Sheila Soule brings classroom experience to ANWSD

VERGENNES — The new Addison Northwest School District superintendent traces her interest in education leadership to her first job in the field: teaching in multi-age classrooms for five years in Fayston Elementary School. 
Sheila Soule, now 53, was then fresh out of Johnson State College with a Bachelor of Education degree. Soule said the collective approach to getting things done at Fayston Elementary made an important impression. 
“I was inspired and encouraged by my colleagues at that teeny, tiny little school to assume a leadership role, because everyone at the school really was a leader,” Soule said. 
In 1997 Soule left for a larger elementary school in Waterbury, the Thatcher Brook Primary School, where she taught for two years, also serving the second year as a teacher-leader. She said there she discovered that not all schools embraced the same shared approach to decision-making that she had come to believe was best for schools — and their students. 
“I saw that not all schools operated in that same way, and that really motivated me to want to get into leadership, because I’m highly collaborative and really felt that shared collaborative leadership is the difference-maker in helping schools really become high-performing,” Soule said. “That’s really always been my platform, that and educational equity for all learners.”
Soule, who for the past eight years has served as Harwood Unified Union School District’s curriculum director, left Thatcher Brook to work for Vermont Institutes as a mathematics instruction consultant. During that four-year stint she also obtained her Master’s in Educational Leadership from the University of Vermont.
After eight years in the Harwood district, a superintendency was the next logical step, and Soule (it’s pronounced “sole”) said she found the ANWSD opening especially attractive. 
“I had a couple of connections to the community already,” said Soule, who will start at ANWSD on July 1 at a salary to be made final this week. “I already knew some of the staff members, and they’re fantastic.”
Among the faculty members she knows are the three Vergennes Union High School Rowland Fellows, whom she has met at curriculum conferences, and other teachers who have taken a course from her in her capacity as a Southern New Hampshire University adjunct professor. And one of her best friends from childhood is Ferrisburgh resident Carolyn Tatlock.
Soule has also worked on proficiency-based education in the Harwood district, and is familiar with the pioneering work done at VUHS on Proficiency Based Graduation Requirements.
“I knew Vergennes by reputation. They were leaders early on in the proficiency work. The staff from Harwood went over to visit them. I had familiarity with some of the work and the culture there,” Soule said.
According to ANWSD Board Chairwoman Sue Rakowski, Soule’s collaborative approach, background in curriculum and proficiency-based education, and commitment to educational equity were among the factors that made her stand out among the three finalists that the search committee put forward early last week.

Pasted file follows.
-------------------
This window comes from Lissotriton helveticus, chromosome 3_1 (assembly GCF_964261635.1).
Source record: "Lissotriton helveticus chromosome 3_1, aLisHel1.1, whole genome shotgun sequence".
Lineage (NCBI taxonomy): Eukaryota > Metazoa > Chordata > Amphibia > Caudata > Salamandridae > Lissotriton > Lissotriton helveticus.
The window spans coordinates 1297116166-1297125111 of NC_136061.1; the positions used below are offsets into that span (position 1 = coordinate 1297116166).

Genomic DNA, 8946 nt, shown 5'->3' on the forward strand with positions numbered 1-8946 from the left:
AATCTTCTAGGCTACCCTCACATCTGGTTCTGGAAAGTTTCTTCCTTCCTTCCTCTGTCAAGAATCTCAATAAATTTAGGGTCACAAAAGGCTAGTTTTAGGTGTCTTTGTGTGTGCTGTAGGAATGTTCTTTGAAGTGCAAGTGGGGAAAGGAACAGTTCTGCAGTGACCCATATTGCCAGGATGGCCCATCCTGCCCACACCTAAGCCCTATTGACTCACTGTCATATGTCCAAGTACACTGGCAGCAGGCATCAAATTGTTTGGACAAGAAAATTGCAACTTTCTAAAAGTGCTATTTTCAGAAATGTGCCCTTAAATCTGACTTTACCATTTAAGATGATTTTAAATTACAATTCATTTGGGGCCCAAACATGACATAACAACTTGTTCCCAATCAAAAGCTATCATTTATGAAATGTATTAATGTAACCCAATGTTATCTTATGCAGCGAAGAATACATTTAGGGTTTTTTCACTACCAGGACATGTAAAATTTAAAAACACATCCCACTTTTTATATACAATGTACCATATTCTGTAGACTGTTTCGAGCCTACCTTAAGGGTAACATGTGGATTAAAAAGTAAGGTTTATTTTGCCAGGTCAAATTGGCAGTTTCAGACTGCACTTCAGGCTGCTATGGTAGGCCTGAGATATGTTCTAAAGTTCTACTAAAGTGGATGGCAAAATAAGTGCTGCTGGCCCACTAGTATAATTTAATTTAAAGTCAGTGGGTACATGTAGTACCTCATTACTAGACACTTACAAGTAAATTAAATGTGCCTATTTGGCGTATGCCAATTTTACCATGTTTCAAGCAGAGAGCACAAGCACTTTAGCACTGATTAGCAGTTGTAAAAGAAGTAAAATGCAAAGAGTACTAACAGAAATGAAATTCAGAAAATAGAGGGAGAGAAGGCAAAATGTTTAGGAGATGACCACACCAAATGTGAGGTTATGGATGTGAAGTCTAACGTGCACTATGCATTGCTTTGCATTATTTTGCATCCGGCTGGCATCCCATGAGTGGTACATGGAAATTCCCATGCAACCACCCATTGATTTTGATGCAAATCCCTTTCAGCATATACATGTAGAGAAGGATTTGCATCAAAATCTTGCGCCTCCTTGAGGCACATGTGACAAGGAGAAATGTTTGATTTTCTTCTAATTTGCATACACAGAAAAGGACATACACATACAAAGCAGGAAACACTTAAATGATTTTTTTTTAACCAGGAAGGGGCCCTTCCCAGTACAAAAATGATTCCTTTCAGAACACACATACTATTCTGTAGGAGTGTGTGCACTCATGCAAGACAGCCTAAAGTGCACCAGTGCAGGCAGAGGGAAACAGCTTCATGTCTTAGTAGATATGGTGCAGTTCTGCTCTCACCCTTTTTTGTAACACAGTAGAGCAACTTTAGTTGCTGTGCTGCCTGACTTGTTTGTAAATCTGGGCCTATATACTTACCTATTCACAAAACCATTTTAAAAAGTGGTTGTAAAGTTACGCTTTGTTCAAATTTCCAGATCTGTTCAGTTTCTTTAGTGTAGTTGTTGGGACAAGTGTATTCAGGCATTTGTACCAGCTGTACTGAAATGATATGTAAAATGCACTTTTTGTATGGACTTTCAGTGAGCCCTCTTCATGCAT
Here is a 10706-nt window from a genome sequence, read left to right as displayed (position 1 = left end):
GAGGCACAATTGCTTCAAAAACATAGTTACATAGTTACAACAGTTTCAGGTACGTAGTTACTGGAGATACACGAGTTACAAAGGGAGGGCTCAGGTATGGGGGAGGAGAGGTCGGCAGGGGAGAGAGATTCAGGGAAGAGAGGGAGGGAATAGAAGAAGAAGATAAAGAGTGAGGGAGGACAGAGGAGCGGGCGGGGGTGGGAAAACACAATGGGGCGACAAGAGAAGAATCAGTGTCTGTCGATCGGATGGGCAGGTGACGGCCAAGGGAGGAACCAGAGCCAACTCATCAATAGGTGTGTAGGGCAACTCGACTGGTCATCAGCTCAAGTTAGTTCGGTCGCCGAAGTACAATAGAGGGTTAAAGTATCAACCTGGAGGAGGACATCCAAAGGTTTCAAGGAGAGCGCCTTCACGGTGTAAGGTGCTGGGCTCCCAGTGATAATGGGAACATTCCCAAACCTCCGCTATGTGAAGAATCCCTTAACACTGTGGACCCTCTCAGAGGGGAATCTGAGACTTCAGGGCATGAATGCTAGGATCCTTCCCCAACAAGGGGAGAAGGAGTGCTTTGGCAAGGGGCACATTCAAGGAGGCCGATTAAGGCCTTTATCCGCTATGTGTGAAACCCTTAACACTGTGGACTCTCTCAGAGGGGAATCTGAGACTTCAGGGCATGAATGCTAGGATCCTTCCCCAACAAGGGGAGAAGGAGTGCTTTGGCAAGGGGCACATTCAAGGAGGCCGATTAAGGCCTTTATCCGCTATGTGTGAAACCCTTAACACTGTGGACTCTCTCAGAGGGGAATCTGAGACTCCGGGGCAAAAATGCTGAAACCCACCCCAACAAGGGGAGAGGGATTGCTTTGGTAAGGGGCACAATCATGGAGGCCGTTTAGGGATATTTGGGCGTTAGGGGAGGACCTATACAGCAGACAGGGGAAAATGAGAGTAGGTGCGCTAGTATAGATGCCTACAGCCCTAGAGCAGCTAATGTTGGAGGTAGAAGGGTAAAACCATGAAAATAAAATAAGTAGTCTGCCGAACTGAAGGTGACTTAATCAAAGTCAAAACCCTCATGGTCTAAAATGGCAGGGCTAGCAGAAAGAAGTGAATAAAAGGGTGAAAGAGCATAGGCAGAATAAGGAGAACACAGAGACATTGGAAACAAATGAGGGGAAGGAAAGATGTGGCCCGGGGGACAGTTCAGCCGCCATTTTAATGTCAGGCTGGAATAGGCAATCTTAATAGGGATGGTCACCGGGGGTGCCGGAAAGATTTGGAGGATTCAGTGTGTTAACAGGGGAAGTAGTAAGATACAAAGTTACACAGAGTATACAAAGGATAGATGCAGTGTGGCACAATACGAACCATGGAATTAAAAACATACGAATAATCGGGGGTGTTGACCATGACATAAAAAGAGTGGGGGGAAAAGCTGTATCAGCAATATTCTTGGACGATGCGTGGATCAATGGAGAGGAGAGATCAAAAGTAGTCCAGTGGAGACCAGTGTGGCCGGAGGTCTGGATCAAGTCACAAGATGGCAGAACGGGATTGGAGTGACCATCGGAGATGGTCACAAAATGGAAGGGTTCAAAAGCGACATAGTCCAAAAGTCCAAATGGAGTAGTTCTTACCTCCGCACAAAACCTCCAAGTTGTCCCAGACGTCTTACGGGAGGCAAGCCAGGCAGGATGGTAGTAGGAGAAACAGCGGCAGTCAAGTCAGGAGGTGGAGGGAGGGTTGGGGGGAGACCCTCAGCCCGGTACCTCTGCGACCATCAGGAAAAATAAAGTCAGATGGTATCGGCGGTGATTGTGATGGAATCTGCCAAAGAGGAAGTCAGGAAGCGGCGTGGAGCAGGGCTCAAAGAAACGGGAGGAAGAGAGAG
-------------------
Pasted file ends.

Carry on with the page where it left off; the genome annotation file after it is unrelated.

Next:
“Sheila’s background in curriculum development, proficiency-based learning, community engagement, and strategic planning align closely with current goals and initiatives of our district. Her confidence and expertise in these areas will be invaluable as our communities work together to shape the future of ANWSD,” Rakowski wrote in an email.
In an earlier email to ANWSD staff, Rakowski wrote, “We appreciate Sheila’s commitment to maintaining the best possible learning environment and promoting student achievement and equity. She articulated support for a model of shared and collaborative leadership, community engagement, and promotion of our communities’ values and strengths.”
When Soule arrives on July 1 — replacing JoAn Canning, who is moving on to a job in Kuwait — she hopes to get off to a quick start. 
 “My short-term goals are to begin building relationships with folks. I’m eager to begin establishing all of those relationships and hit the ground running … and focus on student outcome and student achievement,” Soule said. “But I know we also have to deal with the fiscal realities of declining enrollment, so I think those three things I would identify as the top priorities, focusing on relationships, focusing on academic excellence, and working with the board and the communities to figure out how we’re going to get through these challenging fiscal times.”
Asked for what else residents should know about her, Soule said she grew up the youngest of six siblings in Randolph, where her parents, both Vermont natives, settled when her father retired from the Air Force; she is a mother of three, two recent college graduates and one recent high school graduate; when she has free time she enjoys hiking, kayaking and quilting; and that she is trying to train her young Australian shepherd mix to be a therapy or agility dog.
As for how she got into education in the first place, Soule told the story of an immigrant family she met in her youth. 
“I got to know a family that had moved here from Germany. I would see them from time to time. And in a short amount of time the kids picked up the English language so quickly. And the parents always struggled still because it wasn’t their native language. And it absolutely fascinated me watching kids learn, and I loved kids. So it was just a curiosity about how kids learn, and a desire to be able to work with kids in that way and see that on a day to day basis in a classroom.”
Andy Kirkaldy may be reached at [email protected]

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